A plan to fund infrastructure without jeopardizing borrowing ability is wise

Published 8:06 pm Tuesday, April 9, 2019

Last week, Mayor George Flaggs Jr. proposed a plan to use more than $800,000 in state money as the foundation for a comprehensive capital improvements plan to pave streets and improve Vicksburg’s aging infrastructure.

Vicksburg is expected to receive about $820,000 from the state to use for street repairs and for water and sewer infrastructure needs. The money was included in a bill approved by Legislature at its August special session to divert revenue from sales tax collected on Internet sales to cities and counties for capital improvements.

The mayor said he wants to take that money and “maximize” it to create an infrastructure program for the city.

Email newsletter signup

Sign up for The Vicksburg Post's free newsletters

Check which newsletters you would like to receive
  • Vicksburg News: Sent daily at 5 am
  • Vicksburg Sports: Sent daily at 10 am
  • Vicksburg Living: Sent on 15th of each month

“I’m looking at trying to have a financial advisor look at that money and see whether or not we can structure it where we can borrow long-term money against it without hurting our constitutional cap,” he said.

It sounds like a good idea. It doesn’t take long to drive along city streets to see that despite spending about $8 million to pave city streets over the past four years we have a lot more streets that need to be fixed and repaved. And there are the problems we can’t see in the city’s water and sewer systems that also need immediate attention.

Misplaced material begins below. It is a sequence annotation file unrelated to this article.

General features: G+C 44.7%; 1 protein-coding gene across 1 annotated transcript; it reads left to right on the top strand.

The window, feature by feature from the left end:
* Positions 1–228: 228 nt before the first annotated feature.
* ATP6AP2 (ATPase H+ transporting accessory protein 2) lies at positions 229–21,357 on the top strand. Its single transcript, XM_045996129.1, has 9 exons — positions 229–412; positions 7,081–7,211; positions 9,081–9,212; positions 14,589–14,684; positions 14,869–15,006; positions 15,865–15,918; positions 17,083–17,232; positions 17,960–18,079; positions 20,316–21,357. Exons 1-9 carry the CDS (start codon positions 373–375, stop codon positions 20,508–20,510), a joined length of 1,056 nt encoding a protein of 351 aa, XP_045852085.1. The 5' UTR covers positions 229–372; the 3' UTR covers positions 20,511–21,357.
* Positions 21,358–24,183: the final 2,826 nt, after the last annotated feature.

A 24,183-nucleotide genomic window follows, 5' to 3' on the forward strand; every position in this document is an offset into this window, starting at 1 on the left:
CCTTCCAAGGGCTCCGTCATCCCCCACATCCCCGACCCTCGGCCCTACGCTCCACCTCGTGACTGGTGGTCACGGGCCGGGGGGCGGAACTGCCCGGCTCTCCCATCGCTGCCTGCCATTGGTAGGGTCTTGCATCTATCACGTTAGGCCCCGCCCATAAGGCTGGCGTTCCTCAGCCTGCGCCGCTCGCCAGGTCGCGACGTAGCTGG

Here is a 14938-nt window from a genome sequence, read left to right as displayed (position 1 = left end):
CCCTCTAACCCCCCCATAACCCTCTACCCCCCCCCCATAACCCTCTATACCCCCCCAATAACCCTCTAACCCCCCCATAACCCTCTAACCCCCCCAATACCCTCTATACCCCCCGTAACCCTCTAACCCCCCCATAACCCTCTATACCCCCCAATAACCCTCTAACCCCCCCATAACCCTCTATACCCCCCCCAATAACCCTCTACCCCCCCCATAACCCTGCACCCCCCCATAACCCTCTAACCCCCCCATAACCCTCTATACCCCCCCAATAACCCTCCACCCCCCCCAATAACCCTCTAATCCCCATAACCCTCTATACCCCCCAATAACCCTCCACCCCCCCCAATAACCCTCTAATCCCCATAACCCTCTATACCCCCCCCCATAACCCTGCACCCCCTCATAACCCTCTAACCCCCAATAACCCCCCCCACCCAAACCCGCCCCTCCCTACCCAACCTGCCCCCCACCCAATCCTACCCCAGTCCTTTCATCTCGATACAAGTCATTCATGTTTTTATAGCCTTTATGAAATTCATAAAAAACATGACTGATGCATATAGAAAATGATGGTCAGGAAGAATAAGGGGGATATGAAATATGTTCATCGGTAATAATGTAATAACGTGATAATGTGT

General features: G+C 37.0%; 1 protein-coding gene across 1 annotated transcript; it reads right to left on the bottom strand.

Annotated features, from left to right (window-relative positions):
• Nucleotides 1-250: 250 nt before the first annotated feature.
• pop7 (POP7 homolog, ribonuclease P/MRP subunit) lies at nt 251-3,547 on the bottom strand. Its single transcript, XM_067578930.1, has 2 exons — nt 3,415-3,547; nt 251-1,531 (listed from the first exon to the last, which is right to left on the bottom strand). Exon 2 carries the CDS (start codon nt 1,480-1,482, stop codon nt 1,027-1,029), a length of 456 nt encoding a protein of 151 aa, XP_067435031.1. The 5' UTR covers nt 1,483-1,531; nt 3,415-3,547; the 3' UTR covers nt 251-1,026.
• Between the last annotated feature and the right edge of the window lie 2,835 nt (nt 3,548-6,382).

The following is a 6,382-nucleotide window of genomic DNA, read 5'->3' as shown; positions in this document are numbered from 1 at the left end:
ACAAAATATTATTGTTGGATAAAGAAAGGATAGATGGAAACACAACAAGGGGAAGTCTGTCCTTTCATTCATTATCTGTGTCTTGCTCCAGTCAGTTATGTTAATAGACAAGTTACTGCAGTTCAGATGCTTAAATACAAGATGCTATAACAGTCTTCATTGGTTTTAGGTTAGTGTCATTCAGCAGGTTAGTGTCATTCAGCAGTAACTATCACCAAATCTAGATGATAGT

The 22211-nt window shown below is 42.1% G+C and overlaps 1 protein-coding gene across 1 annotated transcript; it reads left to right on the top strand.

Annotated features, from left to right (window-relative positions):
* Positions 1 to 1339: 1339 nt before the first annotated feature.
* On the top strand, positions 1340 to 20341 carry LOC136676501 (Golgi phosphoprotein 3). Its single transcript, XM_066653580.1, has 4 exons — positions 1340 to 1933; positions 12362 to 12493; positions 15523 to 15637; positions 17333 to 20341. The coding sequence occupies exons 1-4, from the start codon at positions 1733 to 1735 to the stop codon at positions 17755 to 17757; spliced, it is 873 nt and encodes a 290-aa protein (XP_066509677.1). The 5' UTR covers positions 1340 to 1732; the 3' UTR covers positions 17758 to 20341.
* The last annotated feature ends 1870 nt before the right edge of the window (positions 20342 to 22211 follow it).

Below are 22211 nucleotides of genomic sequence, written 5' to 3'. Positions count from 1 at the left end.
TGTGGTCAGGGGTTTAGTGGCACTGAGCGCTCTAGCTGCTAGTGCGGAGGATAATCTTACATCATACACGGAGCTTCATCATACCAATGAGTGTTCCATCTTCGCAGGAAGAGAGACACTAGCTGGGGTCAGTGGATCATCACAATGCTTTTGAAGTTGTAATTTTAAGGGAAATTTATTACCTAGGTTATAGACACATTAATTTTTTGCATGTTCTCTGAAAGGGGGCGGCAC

Vicksburg may be out from under its consent decree with the Environmental Protection Agency, but city officials still have to continue photographing, mapping, assessing and repairing and upgrading our 112-year-old sewer system.

Our water distribution system needs upgrading and the city has yet to award bids for the construction of an auxiliary waterline.

All of these projects need money, and the city is restricted on how much it can borrow in general obligation bonds.

Finding a way to fund infrastructure and paving without jeopardizing our borrowing capacity is something the mayor and the board should consider.

And the mayor seems to want to go in the right direction.